although now firmly established in the minds of most Europeans, evolutionary theory remains highly contentious worldwide. Notoriously, this includes in the US. According to a Gallup poll conducted this year, nearly half of Americans believe we humans were created by God just as we are today, whereas a further third believe in a process of “intelligent design” guided by a divine hand. Only 15 per cent accept that we evolved unaided from some surprisingly upright apes.

Off topic.

Glad to hear about the Federal judge ruling that poker is a game of skill, not gambling.

Look for me and cal to be opening a bar and card room soon.

Our logo will be:

"Liquor up front, poker in the rear."

No cover charge.

Bad Bad Bad Reb

Overheard in the "mental pub":

Phoenix Hangdog:

"The F-35. Crikey. A 1 trillion dollar military boondoggle and all I got was this lousy dry-cleaner job."

Tucson wag:

"Ha. Well not quite hangdog, you also got the nosiest sumbitch aircraft you are ever going to hear. Every conversation stops for a minute when one of those jets flys overhead. They completely rip the world apart...

Phoenix Hangdog:

"That's the sound of freedom! At least that's what the kooks say every time some poor dumb slob dares to moan about jet noise."

Tucson wag:

"Yeah will I prefer the freedom not to hear that shit. And so to all kooks near Luke, I say: Every time your world gets ripped apart by noise, this liberal is enjoying your freedom to feel that pain. Thank god you dummies got the F-35 and we didn't..."

Thank you koreyel.
Silence is golden.
A fact lost on the builders of mega cities and war driven stockholders of corporations of war. Kruppness is like a virus it just adapts and keeps building bigger guns.

Suggestion for future topics: the defense budget and how to tame it. We're fresh out of wars . . at least until John S. McCain or Bibi the Horrible try to start another one.

Fresh out of wars?
How about Syria, Somolia, Mali, and we will back Iran when Israel drops the bomb. And what about the Pakistan-India duel. Dont look for China to help unless its to their economic advantage. Genghis Kahn didnt invent the military-Industrial war machine but I bet today he would be it's CEO. My favorite scene in 2001 is when my ancestor picks up the large bone and realizing its value raises it to the sky. Let the killing begin.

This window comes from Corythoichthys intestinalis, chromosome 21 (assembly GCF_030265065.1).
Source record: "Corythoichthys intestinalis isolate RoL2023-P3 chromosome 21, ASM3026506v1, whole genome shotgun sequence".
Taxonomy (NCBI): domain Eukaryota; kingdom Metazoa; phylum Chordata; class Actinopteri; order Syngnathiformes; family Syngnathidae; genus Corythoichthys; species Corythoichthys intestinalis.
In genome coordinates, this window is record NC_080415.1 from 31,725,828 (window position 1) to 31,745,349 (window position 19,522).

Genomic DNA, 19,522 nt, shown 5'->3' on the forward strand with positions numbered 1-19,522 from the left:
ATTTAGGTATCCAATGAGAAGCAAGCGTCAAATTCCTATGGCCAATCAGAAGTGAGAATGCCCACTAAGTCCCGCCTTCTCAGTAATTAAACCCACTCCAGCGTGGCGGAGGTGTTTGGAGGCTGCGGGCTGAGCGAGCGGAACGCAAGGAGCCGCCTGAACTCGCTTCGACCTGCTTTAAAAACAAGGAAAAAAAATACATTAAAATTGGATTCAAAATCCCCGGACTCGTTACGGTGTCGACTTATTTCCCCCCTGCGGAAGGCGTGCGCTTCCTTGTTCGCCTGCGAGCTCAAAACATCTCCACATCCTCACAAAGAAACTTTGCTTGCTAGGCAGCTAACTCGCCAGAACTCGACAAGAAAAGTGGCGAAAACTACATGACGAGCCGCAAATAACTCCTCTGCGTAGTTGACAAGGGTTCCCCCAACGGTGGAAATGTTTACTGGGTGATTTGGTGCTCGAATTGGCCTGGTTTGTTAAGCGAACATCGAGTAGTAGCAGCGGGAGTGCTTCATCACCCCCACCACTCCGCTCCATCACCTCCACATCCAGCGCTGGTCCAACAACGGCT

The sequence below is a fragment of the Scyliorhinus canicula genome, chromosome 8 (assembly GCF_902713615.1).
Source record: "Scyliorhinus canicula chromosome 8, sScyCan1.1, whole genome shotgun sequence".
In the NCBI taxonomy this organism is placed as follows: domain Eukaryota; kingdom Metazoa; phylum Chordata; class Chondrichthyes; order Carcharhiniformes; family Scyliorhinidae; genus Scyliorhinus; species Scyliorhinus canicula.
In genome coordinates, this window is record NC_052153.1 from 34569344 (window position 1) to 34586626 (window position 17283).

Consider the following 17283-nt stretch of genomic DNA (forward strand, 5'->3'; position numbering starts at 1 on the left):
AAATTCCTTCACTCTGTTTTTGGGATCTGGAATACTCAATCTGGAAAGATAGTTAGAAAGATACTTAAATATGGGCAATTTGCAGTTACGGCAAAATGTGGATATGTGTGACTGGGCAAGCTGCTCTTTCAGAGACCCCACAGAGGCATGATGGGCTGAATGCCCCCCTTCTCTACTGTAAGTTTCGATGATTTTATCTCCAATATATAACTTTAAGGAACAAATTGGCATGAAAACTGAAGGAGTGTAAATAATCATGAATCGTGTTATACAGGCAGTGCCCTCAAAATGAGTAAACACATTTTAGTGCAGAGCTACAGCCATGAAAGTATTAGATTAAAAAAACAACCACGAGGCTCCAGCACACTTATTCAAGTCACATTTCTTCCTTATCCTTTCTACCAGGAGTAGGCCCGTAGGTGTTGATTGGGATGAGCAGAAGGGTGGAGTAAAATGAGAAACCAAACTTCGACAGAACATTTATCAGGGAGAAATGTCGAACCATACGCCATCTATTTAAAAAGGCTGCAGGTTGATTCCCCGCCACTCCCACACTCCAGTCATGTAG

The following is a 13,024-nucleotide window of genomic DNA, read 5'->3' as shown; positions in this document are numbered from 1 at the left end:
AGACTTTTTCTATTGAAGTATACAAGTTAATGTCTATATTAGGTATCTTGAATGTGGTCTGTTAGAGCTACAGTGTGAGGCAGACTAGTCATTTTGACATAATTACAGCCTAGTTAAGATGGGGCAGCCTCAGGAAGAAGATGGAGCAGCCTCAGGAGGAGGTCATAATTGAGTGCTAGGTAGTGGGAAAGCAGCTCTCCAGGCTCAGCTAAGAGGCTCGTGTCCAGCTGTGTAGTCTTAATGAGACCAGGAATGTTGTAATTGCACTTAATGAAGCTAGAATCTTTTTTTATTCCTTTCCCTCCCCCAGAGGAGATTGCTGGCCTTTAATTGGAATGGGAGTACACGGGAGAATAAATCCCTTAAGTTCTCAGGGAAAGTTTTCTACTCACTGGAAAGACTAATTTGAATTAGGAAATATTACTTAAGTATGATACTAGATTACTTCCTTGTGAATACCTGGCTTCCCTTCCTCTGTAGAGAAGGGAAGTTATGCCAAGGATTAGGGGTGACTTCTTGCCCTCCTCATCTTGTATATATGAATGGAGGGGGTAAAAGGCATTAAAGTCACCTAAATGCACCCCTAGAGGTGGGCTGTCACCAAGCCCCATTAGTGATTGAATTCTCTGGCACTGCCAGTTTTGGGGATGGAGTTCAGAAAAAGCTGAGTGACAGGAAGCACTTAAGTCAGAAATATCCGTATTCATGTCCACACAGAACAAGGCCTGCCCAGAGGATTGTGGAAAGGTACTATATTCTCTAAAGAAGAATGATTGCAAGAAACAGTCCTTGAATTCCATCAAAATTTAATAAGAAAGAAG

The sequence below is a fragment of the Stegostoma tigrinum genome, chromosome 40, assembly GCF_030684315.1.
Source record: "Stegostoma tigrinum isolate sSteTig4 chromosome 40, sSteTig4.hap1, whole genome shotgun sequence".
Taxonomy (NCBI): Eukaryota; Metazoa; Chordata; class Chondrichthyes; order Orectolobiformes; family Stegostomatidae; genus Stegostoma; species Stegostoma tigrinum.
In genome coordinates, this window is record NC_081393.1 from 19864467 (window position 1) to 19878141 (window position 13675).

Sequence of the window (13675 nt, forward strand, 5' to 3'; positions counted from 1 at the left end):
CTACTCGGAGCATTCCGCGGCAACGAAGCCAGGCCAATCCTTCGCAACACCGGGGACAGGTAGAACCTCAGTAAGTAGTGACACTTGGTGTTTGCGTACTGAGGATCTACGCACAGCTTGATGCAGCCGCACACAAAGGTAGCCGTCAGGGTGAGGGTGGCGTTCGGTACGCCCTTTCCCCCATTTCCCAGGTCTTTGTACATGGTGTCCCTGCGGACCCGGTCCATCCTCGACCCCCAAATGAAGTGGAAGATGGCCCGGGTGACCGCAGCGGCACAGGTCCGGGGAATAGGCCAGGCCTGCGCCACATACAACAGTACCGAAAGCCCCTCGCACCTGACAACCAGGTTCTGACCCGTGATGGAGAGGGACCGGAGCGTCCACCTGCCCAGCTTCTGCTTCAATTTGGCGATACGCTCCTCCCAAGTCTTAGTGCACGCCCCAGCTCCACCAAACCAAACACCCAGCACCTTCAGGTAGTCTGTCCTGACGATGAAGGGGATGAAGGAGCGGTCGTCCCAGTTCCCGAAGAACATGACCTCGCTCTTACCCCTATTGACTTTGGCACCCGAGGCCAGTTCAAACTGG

speaking of jets and flying I like the way Top Gun director , Tony Scott chose to deal with his inoperable brain cancer. Good Movies, Good exit.


Didn't your buddy Ed Abbey frequently refer to mankind as the "noisy animal"? I think so...

Anyways, that gives me a chance to share with you this absolutely brilliant pice on Abbey. Interesting, he is buried somewhere outside Tucson. I wonder where?

First though, here is sip of it:

Years later, at a book signing, a fan approached Ed Abbey with her copy of Fool’s Progress. As the author scribbled his name across the title page, the woman exclaimed, “You know Mr. Abbey, I’m a novelist too!”

“Really,” Ed smiled (or was it a grimace?)

“Yes,” she boasted excitedly, “and I’ve been wanting to ask you a question. How many pages should a novel be?”

Ed stared at the woman a moment, his famous brow furrowed into a serious frown and he said without a hint of humor, “It should be 306 pages.”

The woman sighed in relief. “Thank God then…I’m almost done.”

Take it or Leave it: Was Cactus Ed’s Last Joke on Us (and Vice Versa)…by Jim Stiles | Canyon Country Zephyr


Thanks Koreyel.
There's a lot I could say here but not the place. If you live in the Tucson area be happy to buy you a cup next time I am in town or on my way to Whetstone or Patagonia.
Or you can contact me at [email protected]

U like Abbey I suggest some of Charles Bowdens writings.